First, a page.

A general question about containers technology

I’m a student and I want to know something about the current container technology.
Excuse me, I don’t know here is a right place or not.
1- Is it true that containers technology have difference with Virtualization? What is their difference?
2- Is it true that the containers that made with container program must have a same OS that host have? On Linux host you can just have Linux containers.
3- What is the advantages and disadvantages of current containers technology?

I’m thankful if anyone answer me.

Thank you.

Yes, that’s the point of containers, they are kernel level process isolation, so all containers share the same kernel. This means no need for any virtualization extension and the overhead that comes with it, you can run tens of thousands of containers on one system when you could only run maybe hundreds of VMs.

Thank you for your reply but how about questions 2 and 3?
Virtualization is useless!!!
With Docker can the OS limit solved? Have Windows container on Linux or vice versa.

You can run different OSes inside the container than the host, but they still share the same kernel.

This means you can run different linux distributions, but you must still run linux.

In LXC and LXD there are system containers, which is one of the many types of containers. Another type is Docker, which is application containers.

A system container is like a virtual machine, but unlike a virtual machine it does not require hardware features from the CPU to perform the virtualization. In addition, a system container reuses your current running Linux kernel. Hence, you may be running Ubuntu on your host, and system containers for Ubuntu, Centos, AlpineLinux. All container will be running the runtime for the respective Linux distribution, but the kernel is the very same Ubuntu kernel that is running on the host.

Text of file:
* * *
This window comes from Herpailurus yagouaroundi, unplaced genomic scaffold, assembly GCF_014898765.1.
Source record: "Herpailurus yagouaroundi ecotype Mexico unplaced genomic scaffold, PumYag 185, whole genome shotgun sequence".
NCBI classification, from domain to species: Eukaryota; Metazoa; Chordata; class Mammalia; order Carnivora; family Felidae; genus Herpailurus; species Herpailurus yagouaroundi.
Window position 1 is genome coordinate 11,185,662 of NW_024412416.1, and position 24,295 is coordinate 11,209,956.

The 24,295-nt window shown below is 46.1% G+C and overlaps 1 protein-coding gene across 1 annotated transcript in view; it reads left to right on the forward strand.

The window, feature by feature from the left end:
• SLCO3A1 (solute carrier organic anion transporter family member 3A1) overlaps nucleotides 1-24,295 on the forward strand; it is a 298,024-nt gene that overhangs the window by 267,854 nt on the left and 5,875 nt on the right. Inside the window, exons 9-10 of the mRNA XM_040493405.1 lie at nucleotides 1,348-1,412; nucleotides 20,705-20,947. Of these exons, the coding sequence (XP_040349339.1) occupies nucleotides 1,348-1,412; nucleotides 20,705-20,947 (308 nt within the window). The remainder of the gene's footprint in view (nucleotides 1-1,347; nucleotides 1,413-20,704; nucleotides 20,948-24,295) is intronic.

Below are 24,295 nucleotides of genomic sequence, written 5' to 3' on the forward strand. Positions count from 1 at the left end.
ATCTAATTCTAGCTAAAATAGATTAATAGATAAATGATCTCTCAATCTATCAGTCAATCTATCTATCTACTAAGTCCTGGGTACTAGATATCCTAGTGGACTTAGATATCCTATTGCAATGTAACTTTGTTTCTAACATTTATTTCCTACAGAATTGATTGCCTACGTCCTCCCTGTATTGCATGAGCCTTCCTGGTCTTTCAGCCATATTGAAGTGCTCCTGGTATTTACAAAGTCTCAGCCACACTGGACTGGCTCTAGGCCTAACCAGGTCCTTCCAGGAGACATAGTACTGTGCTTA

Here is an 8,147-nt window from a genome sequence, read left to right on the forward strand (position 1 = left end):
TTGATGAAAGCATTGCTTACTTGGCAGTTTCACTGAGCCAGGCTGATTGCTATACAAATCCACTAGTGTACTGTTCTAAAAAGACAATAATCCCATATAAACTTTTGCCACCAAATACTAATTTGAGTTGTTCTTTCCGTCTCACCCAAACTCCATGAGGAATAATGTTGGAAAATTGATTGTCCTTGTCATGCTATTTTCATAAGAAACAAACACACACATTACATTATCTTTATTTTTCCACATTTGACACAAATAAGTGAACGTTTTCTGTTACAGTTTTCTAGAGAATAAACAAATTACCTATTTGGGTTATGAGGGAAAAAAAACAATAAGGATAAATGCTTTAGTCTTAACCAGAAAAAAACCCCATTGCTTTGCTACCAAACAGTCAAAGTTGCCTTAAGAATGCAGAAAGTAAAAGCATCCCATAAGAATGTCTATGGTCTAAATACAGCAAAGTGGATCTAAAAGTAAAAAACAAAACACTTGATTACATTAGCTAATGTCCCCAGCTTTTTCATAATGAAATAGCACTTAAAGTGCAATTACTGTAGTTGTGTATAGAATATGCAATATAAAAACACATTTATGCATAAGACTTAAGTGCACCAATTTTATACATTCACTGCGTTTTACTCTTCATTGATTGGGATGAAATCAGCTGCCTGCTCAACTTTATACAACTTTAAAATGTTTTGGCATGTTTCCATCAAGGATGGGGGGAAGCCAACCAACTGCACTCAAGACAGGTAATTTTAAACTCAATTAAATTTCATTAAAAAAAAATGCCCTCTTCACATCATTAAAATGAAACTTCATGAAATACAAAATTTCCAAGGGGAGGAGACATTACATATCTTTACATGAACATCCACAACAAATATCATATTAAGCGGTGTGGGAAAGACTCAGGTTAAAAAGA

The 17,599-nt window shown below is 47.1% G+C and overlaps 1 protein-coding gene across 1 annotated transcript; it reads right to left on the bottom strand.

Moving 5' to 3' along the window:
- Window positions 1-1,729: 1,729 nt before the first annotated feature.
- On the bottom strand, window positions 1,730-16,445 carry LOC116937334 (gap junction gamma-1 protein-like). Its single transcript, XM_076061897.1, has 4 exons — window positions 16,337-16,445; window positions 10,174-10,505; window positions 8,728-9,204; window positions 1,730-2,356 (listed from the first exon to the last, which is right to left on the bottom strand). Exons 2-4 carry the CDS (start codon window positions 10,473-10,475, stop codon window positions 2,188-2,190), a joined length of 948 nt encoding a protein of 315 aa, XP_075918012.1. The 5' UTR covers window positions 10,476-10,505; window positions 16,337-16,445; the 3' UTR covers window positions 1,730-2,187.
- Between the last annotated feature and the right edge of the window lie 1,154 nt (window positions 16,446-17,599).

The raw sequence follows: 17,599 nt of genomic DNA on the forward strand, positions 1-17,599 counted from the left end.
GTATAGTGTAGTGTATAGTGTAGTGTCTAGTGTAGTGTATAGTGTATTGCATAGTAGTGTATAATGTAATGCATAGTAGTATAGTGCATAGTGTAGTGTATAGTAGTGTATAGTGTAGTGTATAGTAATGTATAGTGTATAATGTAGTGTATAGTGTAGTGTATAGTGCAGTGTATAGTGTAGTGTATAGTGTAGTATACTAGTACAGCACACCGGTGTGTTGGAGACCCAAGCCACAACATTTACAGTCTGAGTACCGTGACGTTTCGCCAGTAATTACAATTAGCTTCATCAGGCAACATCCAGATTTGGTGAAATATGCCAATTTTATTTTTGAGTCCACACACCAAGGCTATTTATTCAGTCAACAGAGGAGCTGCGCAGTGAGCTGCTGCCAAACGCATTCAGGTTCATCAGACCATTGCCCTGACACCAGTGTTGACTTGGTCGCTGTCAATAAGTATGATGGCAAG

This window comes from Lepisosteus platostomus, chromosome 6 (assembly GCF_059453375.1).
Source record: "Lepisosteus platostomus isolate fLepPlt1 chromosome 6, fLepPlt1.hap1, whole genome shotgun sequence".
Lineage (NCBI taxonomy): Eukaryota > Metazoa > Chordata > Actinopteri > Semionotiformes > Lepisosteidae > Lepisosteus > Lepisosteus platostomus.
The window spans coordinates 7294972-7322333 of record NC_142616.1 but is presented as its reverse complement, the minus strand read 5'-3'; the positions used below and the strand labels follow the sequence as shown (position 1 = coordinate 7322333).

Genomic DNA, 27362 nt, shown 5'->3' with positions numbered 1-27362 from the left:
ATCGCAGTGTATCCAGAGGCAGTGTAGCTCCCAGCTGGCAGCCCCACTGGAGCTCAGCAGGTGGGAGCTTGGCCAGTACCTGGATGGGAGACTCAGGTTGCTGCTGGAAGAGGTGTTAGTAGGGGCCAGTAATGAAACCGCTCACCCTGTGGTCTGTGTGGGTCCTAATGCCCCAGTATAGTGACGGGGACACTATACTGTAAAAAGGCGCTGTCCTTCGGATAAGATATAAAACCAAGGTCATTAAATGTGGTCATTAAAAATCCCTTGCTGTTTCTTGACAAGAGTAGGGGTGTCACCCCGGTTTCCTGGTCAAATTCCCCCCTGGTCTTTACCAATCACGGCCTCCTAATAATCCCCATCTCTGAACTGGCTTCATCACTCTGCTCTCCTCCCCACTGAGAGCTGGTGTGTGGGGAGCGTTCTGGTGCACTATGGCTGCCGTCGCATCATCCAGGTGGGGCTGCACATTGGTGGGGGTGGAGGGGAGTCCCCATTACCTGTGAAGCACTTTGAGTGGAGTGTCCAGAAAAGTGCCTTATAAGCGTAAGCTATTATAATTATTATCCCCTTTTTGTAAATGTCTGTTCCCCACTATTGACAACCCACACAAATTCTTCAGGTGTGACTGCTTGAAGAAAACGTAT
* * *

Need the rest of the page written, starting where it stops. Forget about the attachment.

System containers in Linux use security features in the Linux kernel to isolate the process tree of a Linux distribution, and make it behave as if it is another system inside your computer.
There are no system containers in Windows or OS/X. When you run LXD on Windows or OS/X, you are using a VM (like Hyper-V or VirtualBox) to run a Linux distribution, and inside there there is an installation of LXD to manage system containers.

The purpose of a system container is to run any Linux distribution, and in there it is up to you to install software and configure. The purpose of an application container is to supply a Dockerfile with instructions on how to setup the application that will be running in the container. Hence, it does not make much sense to run other runtimes in Docker since your goal is to get a specific application up and running.

From an educational standpoint, you can make your own Linux container (system or application) quite easily. See, for example, https://github.com/lizrice/containers-from-scratch which explains how to use cgroups and namespaces.

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When host OS is linux and container OS is windows then how share same kernel?

Thank you for great help.
Thus Docker is not a container like LXC?
With LXC, both host OS and container OS must be Linux. Am I right?
How about Docker? Can host OS linux and application container a Windows ? Is Docker like Vagrant using a VM program?

Lxc containers must be run on a Linux host (or vm).

Lxd supports running both containers and VMs. LXD VMS can run different oses to the host.

LXD using pre-made linux? You can’t install an OS like VM? Docker hub or Vagrant box!

Any idea?

I dont understand your question.